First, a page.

Quotation marks never create emphasis. They only cause confusion. Are you using yours properly?
It makes me smile every time I see bungled quotation marks on store signage, business marketing materials, or even in personal communications. Please don’t continue this downward trend. If you want to emphasize your language, use bold, italics, an underline, or even surround something with *asterisks* if you must, but do not—I beg you—use quotation marks.
What you need to know about quotation marks:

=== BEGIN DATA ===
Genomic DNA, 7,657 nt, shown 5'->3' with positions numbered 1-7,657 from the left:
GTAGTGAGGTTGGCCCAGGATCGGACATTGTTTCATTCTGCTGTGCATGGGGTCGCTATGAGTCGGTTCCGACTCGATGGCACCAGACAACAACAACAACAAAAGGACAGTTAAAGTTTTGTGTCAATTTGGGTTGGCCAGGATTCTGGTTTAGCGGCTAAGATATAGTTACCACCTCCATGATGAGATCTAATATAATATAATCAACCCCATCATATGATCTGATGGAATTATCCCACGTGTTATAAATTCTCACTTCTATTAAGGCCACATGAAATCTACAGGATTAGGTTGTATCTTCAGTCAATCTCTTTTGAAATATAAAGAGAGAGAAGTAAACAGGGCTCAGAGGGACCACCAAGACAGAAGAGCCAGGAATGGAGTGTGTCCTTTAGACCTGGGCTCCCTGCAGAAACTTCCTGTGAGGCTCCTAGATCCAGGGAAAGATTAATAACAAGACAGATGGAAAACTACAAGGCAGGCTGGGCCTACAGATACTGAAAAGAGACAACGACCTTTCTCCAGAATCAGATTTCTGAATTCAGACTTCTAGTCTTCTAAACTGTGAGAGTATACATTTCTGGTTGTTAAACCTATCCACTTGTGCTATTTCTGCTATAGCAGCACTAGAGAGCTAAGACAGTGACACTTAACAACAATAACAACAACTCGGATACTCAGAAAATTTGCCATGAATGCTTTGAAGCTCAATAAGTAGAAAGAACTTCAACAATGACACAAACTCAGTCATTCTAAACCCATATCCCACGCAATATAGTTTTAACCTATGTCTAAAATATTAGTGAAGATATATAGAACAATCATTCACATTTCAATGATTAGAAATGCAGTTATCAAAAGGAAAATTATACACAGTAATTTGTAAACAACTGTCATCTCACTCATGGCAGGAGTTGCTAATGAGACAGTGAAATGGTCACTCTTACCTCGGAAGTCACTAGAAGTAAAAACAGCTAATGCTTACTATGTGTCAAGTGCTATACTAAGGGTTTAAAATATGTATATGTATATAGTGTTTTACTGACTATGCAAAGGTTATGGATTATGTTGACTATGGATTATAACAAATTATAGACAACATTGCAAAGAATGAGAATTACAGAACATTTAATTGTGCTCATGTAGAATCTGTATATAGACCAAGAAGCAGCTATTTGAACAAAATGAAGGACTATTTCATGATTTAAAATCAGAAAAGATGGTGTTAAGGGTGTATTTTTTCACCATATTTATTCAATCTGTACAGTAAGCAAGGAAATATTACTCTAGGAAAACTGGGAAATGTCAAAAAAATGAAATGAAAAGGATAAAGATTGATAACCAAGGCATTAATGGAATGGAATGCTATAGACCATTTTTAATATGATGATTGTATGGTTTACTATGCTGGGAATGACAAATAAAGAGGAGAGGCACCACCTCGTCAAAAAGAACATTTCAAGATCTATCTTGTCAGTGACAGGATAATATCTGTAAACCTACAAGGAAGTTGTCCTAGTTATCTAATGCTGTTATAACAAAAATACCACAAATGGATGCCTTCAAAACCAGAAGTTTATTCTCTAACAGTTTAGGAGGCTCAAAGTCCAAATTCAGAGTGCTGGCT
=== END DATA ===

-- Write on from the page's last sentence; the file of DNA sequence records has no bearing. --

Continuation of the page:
- They surround exact words that someone said or wrote.
- They surround a title of a song, poem, or article.
- They surround a word that is being defined or discussed.
That’s roughly it.
If you are trying to use quotation marks for emphasis, you will miss. Instead your words will be understood as either sarcastic, ironic, euphemistic, or deceptive. And is that really what you wanted to say about your “free” cupcakes? Really? Suddenly those delicious treats just became a tad sketchy. What do I have to do for those cupcakes, really?
I know this one is a huge pet peeve for a lot of people—including the creator of the “blog of “unnecessary” quotation marks (which you should definitely check out). You may not even realize that what you’re doing is wrong, but moving forward, try to remember. Okay?